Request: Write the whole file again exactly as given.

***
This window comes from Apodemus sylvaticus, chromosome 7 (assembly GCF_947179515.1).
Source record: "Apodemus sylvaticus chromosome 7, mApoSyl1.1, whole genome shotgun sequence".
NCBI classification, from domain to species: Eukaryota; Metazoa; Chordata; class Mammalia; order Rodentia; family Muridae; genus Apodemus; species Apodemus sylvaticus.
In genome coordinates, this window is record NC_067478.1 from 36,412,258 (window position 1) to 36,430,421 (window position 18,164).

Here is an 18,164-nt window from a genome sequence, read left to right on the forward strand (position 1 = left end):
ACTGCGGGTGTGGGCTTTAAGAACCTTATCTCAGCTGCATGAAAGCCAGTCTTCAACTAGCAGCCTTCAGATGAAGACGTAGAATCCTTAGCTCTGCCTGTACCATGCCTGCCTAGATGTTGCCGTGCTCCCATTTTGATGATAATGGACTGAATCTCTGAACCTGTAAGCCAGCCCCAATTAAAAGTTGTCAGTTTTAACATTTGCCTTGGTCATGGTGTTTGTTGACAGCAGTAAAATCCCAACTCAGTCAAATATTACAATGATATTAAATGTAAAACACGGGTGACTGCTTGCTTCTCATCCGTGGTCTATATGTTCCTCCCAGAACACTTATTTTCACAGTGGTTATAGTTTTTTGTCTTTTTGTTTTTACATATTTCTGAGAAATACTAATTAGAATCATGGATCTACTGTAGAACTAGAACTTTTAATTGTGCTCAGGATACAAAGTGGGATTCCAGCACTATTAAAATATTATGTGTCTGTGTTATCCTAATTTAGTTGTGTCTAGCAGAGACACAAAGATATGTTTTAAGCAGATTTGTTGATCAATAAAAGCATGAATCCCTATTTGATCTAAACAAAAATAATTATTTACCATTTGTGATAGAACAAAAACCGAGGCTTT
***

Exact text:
This window comes from Apodemus sylvaticus, chromosome 7 (assembly GCF_947179515.1).
Source record: "Apodemus sylvaticus chromosome 7, mApoSyl1.1, whole genome shotgun sequence".
NCBI classification, from domain to species: Eukaryota; Metazoa; Chordata; class Mammalia; order Rodentia; family Muridae; genus Apodemus; species Apodemus sylvaticus.
In genome coordinates, this window is record NC_067478.1 from 36,412,258 (window position 1) to 36,430,421 (window position 18,164).

Here is an 18,164-nt window from a genome sequence, read left to right on the forward strand (position 1 = left end):
ACTGCGGGTGTGGGCTTTAAGAACCTTATCTCAGCTGCATGAAAGCCAGTCTTCAACTAGCAGCCTTCAGATGAAGACGTAGAATCCTTAGCTCTGCCTGTACCATGCCTGCCTAGATGTTGCCGTGCTCCCATTTTGATGATAATGGACTGAATCTCTGAACCTGTAAGCCAGCCCCAATTAAAAGTTGTCAGTTTTAACATTTGCCTTGGTCATGGTGTTTGTTGACAGCAGTAAAATCCCAACTCAGTCAAATATTACAATGATATTAAATGTAAAACACGGGTGACTGCTTGCTTCTCATCCGTGGTCTATATGTTCCTCCCAGAACACTTATTTTCACAGTGGTTATAGTTTTTTGTCTTTTTGTTTTTACATATTTCTGAGAAATACTAATTAGAATCATGGATCTACTGTAGAACTAGAACTTTTAATTGTGCTCAGGATACAAAGTGGGATTCCAGCACTATTAAAATATTATGTGTCTGTGTTATCCTAATTTAGTTGTGTCTAGCAGAGACACAAAGATATGTTTTAAGCAGATTTGTTGATCAATAAAAGCATGAATCCCTATTTGATCTAAACAAAAATAATTATTTACCATTTGTGATAGAACAAAAACCGAGGCTTT